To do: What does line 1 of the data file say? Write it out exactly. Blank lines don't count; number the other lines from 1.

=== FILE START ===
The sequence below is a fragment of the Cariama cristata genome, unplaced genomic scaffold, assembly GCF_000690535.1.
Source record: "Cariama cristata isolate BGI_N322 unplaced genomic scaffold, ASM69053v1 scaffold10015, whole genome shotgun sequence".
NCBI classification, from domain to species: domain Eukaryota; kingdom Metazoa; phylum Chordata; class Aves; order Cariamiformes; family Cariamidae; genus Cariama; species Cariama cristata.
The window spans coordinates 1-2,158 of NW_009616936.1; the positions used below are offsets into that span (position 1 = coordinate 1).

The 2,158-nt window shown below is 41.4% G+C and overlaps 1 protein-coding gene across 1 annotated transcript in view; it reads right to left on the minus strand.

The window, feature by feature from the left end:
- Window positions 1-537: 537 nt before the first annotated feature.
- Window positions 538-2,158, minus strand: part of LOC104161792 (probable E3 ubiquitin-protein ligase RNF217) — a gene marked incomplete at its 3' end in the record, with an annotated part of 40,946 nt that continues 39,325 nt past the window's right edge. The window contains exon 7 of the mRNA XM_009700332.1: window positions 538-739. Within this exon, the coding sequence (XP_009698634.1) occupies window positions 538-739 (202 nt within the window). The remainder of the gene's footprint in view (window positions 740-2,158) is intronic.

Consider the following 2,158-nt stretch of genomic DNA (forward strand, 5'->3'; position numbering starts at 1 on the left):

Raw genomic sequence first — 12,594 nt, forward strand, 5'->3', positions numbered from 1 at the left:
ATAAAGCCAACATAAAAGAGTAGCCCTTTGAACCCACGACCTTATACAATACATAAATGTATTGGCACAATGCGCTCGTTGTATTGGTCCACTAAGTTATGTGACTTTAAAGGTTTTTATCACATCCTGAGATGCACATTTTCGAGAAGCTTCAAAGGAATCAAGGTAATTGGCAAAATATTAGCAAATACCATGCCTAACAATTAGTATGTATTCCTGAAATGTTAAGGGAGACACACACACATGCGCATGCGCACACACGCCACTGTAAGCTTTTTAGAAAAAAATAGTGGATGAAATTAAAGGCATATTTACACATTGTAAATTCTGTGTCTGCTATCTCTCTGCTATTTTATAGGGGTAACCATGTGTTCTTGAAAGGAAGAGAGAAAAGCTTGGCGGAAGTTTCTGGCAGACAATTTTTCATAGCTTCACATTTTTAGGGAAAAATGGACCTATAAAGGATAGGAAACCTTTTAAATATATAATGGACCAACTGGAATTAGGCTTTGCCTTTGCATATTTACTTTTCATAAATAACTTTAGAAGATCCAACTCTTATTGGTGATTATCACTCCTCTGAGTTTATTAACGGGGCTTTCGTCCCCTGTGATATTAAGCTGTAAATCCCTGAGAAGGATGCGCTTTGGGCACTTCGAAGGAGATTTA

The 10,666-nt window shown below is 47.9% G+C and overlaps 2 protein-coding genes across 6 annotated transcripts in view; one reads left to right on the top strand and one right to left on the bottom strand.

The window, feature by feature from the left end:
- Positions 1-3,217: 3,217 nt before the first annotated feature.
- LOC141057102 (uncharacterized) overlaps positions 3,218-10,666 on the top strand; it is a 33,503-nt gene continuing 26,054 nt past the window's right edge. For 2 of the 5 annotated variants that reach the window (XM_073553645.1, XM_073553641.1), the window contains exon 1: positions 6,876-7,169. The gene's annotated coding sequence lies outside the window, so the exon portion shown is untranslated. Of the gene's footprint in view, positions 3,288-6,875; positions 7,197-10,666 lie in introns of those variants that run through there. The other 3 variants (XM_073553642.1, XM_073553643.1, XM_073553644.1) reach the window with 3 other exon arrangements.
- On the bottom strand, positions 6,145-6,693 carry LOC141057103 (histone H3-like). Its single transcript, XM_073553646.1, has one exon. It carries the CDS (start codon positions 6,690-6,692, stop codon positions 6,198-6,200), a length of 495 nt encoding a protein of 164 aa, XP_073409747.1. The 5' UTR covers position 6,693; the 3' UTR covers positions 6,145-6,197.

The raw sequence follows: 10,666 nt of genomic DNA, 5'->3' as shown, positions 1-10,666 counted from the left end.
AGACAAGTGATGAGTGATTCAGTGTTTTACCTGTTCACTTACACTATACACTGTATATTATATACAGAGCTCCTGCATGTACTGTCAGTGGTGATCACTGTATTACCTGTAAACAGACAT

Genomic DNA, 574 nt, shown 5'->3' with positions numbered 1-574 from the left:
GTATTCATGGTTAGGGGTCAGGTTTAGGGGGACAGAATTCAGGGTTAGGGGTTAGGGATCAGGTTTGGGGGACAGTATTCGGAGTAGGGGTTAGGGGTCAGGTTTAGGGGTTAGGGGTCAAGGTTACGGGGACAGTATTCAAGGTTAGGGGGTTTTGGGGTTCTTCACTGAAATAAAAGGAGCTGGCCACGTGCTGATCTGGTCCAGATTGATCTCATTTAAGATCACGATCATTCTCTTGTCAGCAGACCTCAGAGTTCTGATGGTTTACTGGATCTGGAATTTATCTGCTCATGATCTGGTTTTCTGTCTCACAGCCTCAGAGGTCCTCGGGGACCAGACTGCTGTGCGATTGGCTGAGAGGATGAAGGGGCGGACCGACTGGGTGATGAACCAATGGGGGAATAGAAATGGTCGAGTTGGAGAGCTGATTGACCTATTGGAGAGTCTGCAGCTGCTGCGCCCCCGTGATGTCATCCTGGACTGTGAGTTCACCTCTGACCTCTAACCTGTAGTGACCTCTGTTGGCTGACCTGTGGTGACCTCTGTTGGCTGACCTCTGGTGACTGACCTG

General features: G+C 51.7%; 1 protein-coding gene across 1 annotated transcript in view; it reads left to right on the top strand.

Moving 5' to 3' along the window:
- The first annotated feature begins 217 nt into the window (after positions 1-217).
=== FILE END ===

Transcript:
The sequence below is a fragment of the Cariama cristata genome, unplaced genomic scaffold, assembly GCF_000690535.1.